What is the 1/10th rule of car buying?

I'm looking to buy a car, but I've heard I shouldn't spend too much. I've also read about the 1/10th rule. What is the 1/10th rule of car buying?

“The 1/10th rule of car buying states that you shouldn’t spend more than 1/10th of your gross annual income on a vehicle.
For example, if you make $80,000, you should only spend $8,000 on a car.
However, many car buyers don’t follow this rule. With an average price of a new car at $40,000, it’s highly unlikely that people are bringing in $400,000 a year.
That said, you don’t have to follow this rule to a tee, provided you aren’t stretching yourself too thin. A new car means you can save money on maintenance, but massive depreciation is also a concern.
At the very least, try to keep your car purchase under 20% of your yearly income. This should get you a reliable car without spending too much.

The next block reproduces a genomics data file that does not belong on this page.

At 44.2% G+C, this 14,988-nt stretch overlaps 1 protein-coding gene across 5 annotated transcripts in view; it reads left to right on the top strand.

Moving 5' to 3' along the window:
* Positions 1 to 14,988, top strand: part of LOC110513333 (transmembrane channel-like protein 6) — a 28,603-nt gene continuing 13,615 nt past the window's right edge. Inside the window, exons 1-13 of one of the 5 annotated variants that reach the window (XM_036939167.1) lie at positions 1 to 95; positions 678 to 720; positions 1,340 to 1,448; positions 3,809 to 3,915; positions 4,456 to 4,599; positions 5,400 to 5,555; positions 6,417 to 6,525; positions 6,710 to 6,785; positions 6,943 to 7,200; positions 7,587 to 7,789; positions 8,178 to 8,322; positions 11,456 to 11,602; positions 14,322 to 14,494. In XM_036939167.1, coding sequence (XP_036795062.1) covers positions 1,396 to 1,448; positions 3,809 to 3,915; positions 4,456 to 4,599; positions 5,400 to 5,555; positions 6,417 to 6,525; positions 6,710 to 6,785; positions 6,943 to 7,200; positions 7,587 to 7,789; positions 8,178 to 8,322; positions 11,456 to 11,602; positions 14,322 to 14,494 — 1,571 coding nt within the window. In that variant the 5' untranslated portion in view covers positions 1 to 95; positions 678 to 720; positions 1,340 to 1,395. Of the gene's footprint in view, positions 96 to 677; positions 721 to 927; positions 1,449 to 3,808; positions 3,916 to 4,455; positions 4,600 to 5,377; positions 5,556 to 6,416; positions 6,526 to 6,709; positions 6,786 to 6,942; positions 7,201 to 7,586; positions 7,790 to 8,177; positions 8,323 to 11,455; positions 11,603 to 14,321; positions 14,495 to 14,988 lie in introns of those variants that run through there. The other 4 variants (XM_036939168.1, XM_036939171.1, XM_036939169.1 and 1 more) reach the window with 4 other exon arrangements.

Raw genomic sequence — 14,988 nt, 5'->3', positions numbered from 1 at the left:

And don’t forget: if you finance the car, you’re going to need car insurance, so factor that into your budget. If you need help gathering car insurance quotes before buying a car, use Jerry. Jerry collects the best quotes from up to 50 top insurance companies in seconds!”
Eric Schad
Answered on Aug 23, 2021
Eric Schad has been a freelance writer for nearly a decade, as well as an SEO specialist and editor for the past five years. Before getting behind the keyboard, he worked in the finance and music industries (the perfect combo). With a wide array of professional and personal experiences, he’s developed a knack for tone and branding across many different verticals. Away from the computer, Schad is a blues guitar shredder, crazed sports fan, and always down for a spontaneous trip anywhere around the globe.

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